If you live with a pet, you know the lengths you'd go to prove your love for it. Whether it's fluffy, scaly, feathery, or wet, a companion animal provides comfort, amusement, and even health benefits, including to your mental health. They're a luxury many of us say we'd never give up or scrimp on.
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But there is a stigma with one popular kind of four-legged friend. You know all the jokes about crazy cat ladies. One new study, however, proves that whatever stereotypes you believe about cat owners just aren't true. The crazy cat lady, in other words, is not a thing.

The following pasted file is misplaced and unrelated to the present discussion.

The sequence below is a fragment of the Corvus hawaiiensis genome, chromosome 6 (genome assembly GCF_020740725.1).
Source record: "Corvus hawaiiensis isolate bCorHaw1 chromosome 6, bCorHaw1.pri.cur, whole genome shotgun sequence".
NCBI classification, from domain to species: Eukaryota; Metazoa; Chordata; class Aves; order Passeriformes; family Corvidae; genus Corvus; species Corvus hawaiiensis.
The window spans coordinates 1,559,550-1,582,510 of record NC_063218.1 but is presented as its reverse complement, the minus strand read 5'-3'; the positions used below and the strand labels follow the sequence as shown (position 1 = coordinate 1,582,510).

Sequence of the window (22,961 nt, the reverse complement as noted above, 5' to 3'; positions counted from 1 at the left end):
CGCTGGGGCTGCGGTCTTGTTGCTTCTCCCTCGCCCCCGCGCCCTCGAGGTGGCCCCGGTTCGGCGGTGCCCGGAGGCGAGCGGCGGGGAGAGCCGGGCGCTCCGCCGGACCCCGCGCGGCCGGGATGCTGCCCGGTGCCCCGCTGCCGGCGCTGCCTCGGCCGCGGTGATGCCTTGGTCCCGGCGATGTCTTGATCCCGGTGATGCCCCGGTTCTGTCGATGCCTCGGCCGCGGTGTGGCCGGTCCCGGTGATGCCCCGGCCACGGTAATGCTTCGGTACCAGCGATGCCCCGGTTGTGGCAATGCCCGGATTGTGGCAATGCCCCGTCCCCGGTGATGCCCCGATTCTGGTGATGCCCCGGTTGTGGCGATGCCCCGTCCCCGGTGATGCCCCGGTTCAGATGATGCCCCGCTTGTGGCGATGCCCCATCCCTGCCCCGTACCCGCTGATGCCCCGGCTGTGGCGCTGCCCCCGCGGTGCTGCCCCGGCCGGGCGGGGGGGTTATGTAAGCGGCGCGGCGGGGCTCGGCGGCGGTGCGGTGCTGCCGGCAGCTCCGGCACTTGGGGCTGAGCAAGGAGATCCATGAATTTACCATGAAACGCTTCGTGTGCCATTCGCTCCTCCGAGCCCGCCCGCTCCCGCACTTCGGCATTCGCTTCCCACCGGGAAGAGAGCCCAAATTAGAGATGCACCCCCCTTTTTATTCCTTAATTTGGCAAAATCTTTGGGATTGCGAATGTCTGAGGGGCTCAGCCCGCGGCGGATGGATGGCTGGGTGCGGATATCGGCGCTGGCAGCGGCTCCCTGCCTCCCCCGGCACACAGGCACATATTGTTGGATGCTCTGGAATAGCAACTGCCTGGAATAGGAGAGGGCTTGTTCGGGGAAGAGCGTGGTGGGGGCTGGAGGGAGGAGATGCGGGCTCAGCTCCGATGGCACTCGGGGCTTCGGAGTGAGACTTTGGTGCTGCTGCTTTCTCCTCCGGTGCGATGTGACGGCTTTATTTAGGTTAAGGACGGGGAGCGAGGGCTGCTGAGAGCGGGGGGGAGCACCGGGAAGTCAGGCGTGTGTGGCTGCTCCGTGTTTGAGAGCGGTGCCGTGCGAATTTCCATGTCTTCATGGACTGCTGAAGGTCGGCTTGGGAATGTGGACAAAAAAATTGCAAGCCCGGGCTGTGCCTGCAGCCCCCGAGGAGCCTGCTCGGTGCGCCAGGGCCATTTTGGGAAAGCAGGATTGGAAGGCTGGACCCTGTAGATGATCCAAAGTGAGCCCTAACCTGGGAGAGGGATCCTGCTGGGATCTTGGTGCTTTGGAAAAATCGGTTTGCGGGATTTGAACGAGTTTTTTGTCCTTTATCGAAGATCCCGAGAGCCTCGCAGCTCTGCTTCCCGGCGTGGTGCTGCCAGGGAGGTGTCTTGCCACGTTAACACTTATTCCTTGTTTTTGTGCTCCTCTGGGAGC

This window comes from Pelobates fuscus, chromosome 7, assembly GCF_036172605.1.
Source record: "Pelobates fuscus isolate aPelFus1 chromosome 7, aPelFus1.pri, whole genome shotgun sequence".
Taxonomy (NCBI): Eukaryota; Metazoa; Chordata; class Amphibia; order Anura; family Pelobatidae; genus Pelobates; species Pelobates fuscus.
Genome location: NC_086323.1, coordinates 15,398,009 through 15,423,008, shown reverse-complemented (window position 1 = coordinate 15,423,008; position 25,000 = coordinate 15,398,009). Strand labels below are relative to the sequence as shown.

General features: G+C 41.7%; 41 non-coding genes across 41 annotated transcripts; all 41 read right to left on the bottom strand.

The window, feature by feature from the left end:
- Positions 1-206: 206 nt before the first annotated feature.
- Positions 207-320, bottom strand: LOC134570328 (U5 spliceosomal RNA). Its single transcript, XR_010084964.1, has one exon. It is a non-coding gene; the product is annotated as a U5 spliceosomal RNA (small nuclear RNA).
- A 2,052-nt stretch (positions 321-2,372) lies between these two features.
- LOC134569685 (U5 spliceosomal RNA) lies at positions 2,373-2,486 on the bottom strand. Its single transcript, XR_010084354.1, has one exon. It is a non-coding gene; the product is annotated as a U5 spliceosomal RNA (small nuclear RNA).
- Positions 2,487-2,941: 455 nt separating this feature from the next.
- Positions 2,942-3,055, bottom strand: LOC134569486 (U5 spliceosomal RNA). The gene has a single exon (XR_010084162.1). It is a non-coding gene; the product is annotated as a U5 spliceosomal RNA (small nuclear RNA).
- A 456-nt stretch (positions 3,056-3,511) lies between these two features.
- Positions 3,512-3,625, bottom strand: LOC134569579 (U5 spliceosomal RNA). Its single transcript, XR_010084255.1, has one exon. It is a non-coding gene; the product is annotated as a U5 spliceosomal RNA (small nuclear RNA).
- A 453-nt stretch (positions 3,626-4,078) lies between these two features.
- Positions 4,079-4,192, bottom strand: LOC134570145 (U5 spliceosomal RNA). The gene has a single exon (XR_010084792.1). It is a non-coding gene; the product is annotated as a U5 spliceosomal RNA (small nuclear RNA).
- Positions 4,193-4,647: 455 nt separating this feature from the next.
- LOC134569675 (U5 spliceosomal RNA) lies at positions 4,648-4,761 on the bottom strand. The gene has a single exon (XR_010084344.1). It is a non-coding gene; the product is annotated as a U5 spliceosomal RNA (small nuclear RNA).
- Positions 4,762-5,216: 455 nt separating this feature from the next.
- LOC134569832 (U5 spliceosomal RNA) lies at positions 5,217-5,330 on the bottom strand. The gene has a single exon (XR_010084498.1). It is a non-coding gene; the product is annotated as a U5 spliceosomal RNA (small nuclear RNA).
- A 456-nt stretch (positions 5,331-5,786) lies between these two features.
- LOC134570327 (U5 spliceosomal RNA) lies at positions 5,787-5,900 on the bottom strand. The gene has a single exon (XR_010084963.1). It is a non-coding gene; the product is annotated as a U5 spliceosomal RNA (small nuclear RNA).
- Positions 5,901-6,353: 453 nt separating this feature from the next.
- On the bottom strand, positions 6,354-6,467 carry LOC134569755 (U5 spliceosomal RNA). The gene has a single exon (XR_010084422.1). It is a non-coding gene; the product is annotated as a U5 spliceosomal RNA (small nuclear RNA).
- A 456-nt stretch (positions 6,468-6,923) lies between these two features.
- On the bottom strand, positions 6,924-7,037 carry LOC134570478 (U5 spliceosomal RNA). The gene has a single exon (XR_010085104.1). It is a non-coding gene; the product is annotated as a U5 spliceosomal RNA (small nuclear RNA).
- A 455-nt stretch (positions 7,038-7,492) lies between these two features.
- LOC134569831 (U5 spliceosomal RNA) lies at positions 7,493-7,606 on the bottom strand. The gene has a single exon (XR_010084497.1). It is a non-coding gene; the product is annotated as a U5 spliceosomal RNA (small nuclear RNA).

Psychologists at Denmark's Aarhus University came up with these results in a roundabout way — by studying pet owners' responses to various animal distress noises. Dogs, it turns out, are better able to manipulate people overall with sounds like whining or whimpering; only cat owners thought cats meowing sounded sad.
Here's the money quote, though, from lead author Christine Parsons: "For symptoms of anxiety, depression, and self-reported experiences in close relationships, we found no differences between adults with and without pets," she said in a press release. "We suggest that cat or dog ownership is not necessarily associated with individual differences in psychological health, at least as tested here."
You can bring a dog to Disney resorts for maximum happiness, but cat people can get everything they need (like an entrepreneurial spirit, for starters) wherever they choose to be. (Thank your cat with store-bought food — really really.)